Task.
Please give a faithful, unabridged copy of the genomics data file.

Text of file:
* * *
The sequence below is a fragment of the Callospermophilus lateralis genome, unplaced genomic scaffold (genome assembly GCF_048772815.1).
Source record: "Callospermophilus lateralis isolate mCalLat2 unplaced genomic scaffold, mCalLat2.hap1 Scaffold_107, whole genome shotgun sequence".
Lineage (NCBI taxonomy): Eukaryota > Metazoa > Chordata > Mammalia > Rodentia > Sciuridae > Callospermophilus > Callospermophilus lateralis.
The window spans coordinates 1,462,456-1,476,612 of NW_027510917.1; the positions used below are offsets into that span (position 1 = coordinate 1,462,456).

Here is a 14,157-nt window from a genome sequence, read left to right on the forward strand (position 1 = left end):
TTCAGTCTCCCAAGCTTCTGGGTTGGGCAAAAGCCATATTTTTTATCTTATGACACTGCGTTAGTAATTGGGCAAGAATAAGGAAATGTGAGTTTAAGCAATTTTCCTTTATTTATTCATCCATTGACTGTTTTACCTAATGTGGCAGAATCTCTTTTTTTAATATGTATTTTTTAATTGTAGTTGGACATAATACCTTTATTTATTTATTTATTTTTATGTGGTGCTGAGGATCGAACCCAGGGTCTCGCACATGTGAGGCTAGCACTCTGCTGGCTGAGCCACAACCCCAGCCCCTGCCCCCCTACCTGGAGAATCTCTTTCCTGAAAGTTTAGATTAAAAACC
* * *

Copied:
The sequence below is a fragment of the Callospermophilus lateralis genome, unplaced genomic scaffold (genome assembly GCF_048772815.1).
Source record: "Callospermophilus lateralis isolate mCalLat2 unplaced genomic scaffold, mCalLat2.hap1 Scaffold_107, whole genome shotgun sequence".
Lineage (NCBI taxonomy): Eukaryota > Metazoa > Chordata > Mammalia > Rodentia > Sciuridae > Callospermophilus > Callospermophilus lateralis.
The window spans coordinates 1,462,456-1,476,612 of NW_027510917.1; the positions used below are offsets into that span (position 1 = coordinate 1,462,456).

Here is a 14,157-nt window from a genome sequence, read left to right on the forward strand (position 1 = left end):
TTCAGTCTCCCAAGCTTCTGGGTTGGGCAAAAGCCATATTTTTTATCTTATGACACTGCGTTAGTAATTGGGCAAGAATAAGGAAATGTGAGTTTAAGCAATTTTCCTTTATTTATTCATCCATTGACTGTTTTACCTAATGTGGCAGAATCTCTTTTTTTAATATGTATTTTTTAATTGTAGTTGGACATAATACCTTTATTTATTTATTTATTTTTATGTGGTGCTGAGGATCGAACCCAGGGTCTCGCACATGTGAGGCTAGCACTCTGCTGGCTGAGCCACAACCCCAGCCCCTGCCCCCCTACCTGGAGAATCTCTTTCCTGAAAGTTTAGATTAAAAACC